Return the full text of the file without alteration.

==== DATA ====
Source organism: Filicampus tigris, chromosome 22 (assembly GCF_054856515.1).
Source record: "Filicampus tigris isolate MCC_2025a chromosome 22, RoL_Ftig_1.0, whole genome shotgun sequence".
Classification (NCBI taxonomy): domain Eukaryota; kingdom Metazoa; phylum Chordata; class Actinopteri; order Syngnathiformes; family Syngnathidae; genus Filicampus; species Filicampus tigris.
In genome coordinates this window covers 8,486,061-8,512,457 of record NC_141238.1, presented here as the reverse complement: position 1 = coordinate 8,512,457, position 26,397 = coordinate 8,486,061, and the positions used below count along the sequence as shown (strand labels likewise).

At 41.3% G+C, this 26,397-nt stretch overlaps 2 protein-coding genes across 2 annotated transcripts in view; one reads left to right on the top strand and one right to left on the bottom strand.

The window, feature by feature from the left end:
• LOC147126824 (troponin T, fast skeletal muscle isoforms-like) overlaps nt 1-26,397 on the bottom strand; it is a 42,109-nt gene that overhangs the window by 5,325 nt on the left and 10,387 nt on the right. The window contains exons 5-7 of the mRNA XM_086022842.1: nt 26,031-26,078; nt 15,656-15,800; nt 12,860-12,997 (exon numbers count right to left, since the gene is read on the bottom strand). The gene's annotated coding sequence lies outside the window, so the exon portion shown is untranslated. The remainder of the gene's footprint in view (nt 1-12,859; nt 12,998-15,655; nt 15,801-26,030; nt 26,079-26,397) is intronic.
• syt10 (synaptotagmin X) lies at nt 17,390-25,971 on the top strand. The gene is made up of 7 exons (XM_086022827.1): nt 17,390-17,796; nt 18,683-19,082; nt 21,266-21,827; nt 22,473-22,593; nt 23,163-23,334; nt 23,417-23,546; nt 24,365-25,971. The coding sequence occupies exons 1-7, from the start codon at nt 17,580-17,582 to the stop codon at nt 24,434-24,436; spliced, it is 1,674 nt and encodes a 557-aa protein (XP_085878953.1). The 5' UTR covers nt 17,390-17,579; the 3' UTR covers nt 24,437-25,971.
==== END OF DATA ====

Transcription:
Source organism: Filicampus tigris, chromosome 22 (assembly GCF_054856515.1).
Source record: "Filicampus tigris isolate MCC_2025a chromosome 22, RoL_Ftig_1.0, whole genome shotgun sequence".
Classification (NCBI taxonomy): domain Eukaryota; kingdom Metazoa; phylum Chordata; class Actinopteri; order Syngnathiformes; family Syngnathidae; genus Filicampus; species Filicampus tigris.
In genome coordinates this window covers 8,486,061-8,512,457 of record NC_141238.1, presented here as the reverse complement: position 1 = coordinate 8,512,457, position 26,397 = coordinate 8,486,061, and the positions used below count along the sequence as shown (strand labels likewise).

At 41.3% G+C, this 26,397-nt stretch overlaps 2 protein-coding genes across 2 annotated transcripts in view; one reads left to right on the top strand and one right to left on the bottom strand.

The window, feature by feature from the left end:
• LOC147126824 (troponin T, fast skeletal muscle isoforms-like) overlaps nt 1-26,397 on the bottom strand; it is a 42,109-nt gene that overhangs the window by 5,325 nt on the left and 10,387 nt on the right. The window contains exons 5-7 of the mRNA XM_086022842.1: nt 26,031-26,078; nt 15,656-15,800; nt 12,860-12,997 (exon numbers count right to left, since the gene is read on the bottom strand). The gene's annotated coding sequence lies outside the window, so the exon portion shown is untranslated. The remainder of the gene's footprint in view (nt 1-12,859; nt 12,998-15,655; nt 15,801-26,030; nt 26,079-26,397) is intronic.
• syt10 (synaptotagmin X) lies at nt 17,390-25,971 on the top strand. The gene is made up of 7 exons (XM_086022827.1): nt 17,390-17,796; nt 18,683-19,082; nt 21,266-21,827; nt 22,473-22,593; nt 23,163-23,334; nt 23,417-23,546; nt 24,365-25,971. The coding sequence occupies exons 1-7, from the start codon at nt 17,580-17,582 to the stop codon at nt 24,434-24,436; spliced, it is 1,674 nt and encodes a 557-aa protein (XP_085878953.1). The 5' UTR covers nt 17,390-17,579; the 3' UTR covers nt 24,437-25,971.